Re: How to apply curves in PS for digital negatives...

Date: 11/30/05-01:29:05 AM Z
Message-id: <>

I'm still visiting my sister in Connecticut, but have been following this
thread the best I can and thought I would comment on a number of posts in one
swell foop.

I agree with Dan's comment that it really does not matter whether you apply a
curve to the positive image file or the "negative" image file—as long as you
are consistent and apply the curve to the version of the image it was built
for. I prefer to build my curves and apply them to the negative image because
my little pea brain finds it easier to think in terms of negative density and
how it needs to be modified.

Judy is correct that you don't want to confuse the purpose of a step tablet
(or sensitivity guide if you are New Age) made with an inkjet printer with that
of a standardized film test tablet such as those made by Stouffer. They
serve very different purposes. You can create a steptablet on an inkjet printer
that will have the same UV step densities that a Stouffer gives, but it would
be very specific to the printer, inkset, alt process and contrast mix, etc etc's just a lot easier to buy one of those little devils and use it.

Curves all do pretty much the same thing and will in most cases have pretty
much the same general shape, depending on whether they are built to apply to
the positive image or the negative image. They are, however, very specific to
the individuals workflow, printer, inkset, etc.

If you match the density range of the digital negative to the exposure scale
of the alt process before you build the curve, you have won half the battle.
Then the curve doesn't also have to adjust for a mismatch of exposure scale
and density range. Then you really see what the curve is meant to do, adjust
the relative tonalities of the final print to look the way you want it—that
may be, in the case of a curve that "straightlines" the tones, give you a print
that matches what you see on the monitor. Or you may wish to vary from that.
  Currently, my thinking is that there are two families of curves that can be
used to build a digital negative, the Straightline Curves as described above
and another family that mimics what one would get printing an in-camera
negative. This latter is somewhat of a generalization, because how the alt process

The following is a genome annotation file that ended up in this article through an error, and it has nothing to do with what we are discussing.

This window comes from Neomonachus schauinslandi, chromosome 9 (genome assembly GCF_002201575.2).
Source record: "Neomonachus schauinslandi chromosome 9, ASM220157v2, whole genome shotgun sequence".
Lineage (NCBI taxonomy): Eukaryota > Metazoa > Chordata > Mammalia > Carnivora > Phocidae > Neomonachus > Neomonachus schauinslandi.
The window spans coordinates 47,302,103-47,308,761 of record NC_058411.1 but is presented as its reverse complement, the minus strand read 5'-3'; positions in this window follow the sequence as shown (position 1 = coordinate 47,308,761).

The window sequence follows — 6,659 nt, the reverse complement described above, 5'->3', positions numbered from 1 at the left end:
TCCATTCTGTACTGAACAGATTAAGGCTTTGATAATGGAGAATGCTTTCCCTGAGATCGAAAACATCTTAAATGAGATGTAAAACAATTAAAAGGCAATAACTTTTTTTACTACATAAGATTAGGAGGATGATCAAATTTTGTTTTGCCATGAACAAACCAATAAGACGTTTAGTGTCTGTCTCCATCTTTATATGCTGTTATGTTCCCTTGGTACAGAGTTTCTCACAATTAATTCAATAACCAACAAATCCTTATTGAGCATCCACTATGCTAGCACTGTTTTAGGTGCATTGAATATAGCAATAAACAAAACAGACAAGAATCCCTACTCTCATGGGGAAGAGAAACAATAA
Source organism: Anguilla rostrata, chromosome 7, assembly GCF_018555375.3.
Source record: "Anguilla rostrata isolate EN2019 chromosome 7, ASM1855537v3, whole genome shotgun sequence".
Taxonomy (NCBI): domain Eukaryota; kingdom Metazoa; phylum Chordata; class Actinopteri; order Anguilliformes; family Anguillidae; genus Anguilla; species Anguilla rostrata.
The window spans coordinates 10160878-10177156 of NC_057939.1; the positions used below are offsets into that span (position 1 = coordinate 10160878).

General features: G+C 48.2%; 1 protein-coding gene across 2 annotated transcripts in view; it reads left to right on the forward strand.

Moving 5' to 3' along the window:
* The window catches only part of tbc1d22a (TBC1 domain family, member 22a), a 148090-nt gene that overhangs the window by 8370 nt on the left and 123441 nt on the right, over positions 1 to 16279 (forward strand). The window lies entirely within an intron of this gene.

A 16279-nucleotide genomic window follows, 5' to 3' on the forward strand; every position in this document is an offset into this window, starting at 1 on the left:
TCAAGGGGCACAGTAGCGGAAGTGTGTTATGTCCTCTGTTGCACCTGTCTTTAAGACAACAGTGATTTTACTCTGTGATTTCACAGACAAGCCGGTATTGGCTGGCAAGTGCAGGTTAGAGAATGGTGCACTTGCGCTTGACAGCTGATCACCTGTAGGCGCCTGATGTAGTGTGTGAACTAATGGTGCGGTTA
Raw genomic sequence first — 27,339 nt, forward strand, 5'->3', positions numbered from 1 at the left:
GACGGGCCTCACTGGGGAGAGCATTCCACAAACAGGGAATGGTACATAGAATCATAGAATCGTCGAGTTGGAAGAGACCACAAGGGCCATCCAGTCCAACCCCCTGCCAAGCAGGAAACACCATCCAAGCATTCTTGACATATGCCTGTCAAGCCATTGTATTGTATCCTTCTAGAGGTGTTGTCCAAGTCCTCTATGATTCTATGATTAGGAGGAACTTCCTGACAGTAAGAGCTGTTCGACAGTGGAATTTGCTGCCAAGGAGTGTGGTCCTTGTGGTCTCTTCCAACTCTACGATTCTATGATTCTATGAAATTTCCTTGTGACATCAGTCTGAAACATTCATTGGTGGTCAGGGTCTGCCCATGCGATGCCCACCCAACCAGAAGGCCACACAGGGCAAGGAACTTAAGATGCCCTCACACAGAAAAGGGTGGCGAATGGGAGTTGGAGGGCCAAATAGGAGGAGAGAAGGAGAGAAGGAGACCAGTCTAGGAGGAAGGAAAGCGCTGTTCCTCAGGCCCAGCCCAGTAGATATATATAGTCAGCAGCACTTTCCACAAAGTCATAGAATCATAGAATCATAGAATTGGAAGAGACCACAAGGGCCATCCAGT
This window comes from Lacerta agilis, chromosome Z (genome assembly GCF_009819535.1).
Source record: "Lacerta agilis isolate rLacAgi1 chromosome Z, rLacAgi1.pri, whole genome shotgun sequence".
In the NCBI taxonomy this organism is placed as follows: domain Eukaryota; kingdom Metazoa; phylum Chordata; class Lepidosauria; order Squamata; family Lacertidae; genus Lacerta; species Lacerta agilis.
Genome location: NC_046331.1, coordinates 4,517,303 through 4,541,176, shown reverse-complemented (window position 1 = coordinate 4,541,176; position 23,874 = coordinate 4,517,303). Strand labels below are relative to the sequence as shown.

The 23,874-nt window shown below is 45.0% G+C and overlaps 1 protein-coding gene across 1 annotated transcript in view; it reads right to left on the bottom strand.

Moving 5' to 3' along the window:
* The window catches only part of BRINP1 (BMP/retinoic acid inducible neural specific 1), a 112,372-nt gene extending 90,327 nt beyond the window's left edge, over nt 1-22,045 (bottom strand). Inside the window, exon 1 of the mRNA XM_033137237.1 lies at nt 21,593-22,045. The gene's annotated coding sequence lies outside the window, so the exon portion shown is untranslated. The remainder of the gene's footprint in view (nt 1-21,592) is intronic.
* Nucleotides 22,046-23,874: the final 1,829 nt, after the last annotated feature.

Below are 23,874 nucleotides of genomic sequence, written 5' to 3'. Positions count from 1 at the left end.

would print would depend on the film used and the manner of development used
to create the in-camera negative. However, it is quite simple to even mimic
the favorite film/developer combination.

This past year I have changed my workflow such that I am using either one of
the two types of curves mentioned above, or, more often, a hybrid of the two
types of curves.

Ignore the following if you are disgusted by shameless, self serving plugs.

Currently I am testing a new piece of stand alone software that I have
written (Curve Calculator II) that allows one to do the above types of curves quite
easily and efficiently... CCII calculates your curve automatically from your
data, gives you a preview of how the hybrid curve will print with the alt
process you are using—then you just click a button and export the curve in a
Photoshop Curves file. After testing these different types of curves, I decided I
wanted to be able to build a curve for specific images. So, by looking at
the image, I can pretty well predict which curve I want to use, build it & be
using the curve in less than a minute.

When I return home, I plan to use this software to compare how some of the
different variables such as humidity, paper, contrast mix, etc actually affect
the final curve, since the software allows such comparisons across calibration

End of Shameless Self Promotion, you can now uncover your eyes....

I also agree that most folks out there work hard to develop their own
workflow and if it works for them, then that's all you can ask for. I'm just lazy
and I like a workflow that is really predictable for me. I hate wasting the
time it takes to make a print, only to find out that it sucks.

By the way, I spent a great day at the Florence Griswald museum in Old Lyme,
CT looking at work by American Impressionists along with a great exhibition of
platinum prints from the same period (and of the same landscapes) by the
Allen Sisters. My sister thinks the Allen Sisters might be on to something with
this pictorialist, platinum printing thing. Looking forward to seeing Carl
Weese's show in Washington, CT soon! Jane says hi!

Best Wishes,
Mark Nelson
Precision Digital Negatives
Received on Wed Nov 30 01:29:53 2005

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